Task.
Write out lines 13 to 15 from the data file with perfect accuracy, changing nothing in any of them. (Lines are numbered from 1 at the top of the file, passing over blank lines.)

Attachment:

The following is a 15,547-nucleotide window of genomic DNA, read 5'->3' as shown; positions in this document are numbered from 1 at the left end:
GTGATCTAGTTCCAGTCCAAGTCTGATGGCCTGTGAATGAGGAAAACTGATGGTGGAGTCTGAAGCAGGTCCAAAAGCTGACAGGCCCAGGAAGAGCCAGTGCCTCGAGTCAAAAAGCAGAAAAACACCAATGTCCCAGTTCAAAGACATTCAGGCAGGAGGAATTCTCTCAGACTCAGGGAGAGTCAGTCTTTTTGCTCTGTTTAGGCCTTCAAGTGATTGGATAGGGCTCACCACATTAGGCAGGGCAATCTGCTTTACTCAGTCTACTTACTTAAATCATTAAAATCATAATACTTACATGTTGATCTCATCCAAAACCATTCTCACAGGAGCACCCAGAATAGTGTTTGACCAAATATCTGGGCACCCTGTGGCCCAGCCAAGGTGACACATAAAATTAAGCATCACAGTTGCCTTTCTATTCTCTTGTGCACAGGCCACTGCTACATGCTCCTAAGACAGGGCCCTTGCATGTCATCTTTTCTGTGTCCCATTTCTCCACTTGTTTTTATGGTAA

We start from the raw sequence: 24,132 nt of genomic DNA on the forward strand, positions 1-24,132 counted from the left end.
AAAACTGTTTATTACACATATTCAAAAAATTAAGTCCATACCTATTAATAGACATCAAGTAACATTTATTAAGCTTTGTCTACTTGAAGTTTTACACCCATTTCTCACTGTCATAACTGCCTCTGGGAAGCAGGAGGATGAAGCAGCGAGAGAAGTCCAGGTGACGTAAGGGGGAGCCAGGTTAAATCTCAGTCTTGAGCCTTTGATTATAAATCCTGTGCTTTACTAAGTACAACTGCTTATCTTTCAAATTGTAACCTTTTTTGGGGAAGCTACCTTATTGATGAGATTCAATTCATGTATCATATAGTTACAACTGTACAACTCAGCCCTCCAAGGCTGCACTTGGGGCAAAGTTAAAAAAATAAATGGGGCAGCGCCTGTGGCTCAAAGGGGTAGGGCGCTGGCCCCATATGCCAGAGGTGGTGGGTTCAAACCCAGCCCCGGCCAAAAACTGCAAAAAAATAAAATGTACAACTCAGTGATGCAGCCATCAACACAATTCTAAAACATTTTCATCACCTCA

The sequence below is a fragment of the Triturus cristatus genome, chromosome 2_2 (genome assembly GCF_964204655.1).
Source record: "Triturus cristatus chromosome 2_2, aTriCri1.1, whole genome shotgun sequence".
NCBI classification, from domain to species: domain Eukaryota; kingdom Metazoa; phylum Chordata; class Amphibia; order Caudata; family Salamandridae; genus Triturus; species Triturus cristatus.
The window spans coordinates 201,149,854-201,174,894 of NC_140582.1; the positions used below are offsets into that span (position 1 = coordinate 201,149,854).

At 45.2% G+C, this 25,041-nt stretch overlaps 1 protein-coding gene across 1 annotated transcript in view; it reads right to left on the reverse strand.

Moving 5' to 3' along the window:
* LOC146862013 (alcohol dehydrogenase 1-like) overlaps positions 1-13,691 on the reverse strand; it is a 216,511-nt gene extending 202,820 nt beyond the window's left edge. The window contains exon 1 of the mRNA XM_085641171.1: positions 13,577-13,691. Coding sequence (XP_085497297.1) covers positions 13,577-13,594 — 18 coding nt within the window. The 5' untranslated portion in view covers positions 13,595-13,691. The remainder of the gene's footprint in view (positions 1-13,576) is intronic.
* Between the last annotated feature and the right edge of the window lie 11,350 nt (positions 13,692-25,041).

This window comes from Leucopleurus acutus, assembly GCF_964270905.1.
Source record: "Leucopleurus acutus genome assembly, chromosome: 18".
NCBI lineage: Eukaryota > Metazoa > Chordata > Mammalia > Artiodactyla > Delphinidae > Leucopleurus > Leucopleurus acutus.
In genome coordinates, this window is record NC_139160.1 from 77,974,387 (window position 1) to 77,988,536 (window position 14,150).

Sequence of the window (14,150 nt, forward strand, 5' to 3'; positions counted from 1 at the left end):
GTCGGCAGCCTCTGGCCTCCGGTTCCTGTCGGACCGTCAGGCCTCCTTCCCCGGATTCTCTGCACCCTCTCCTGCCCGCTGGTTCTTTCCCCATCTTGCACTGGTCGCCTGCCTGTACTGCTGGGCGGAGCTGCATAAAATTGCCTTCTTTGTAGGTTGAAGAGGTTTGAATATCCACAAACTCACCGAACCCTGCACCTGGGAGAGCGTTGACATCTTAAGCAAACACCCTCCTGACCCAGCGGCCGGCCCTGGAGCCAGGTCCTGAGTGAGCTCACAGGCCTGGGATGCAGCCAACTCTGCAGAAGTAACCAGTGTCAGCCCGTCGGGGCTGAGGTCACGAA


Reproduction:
This window comes from Leucopleurus acutus, assembly GCF_964270905.1.
Source record: "Leucopleurus acutus genome assembly, chromosome: 18".
NCBI lineage: Eukaryota > Metazoa > Chordata > Mammalia > Artiodactyla > Delphinidae > Leucopleurus > Leucopleurus acutus.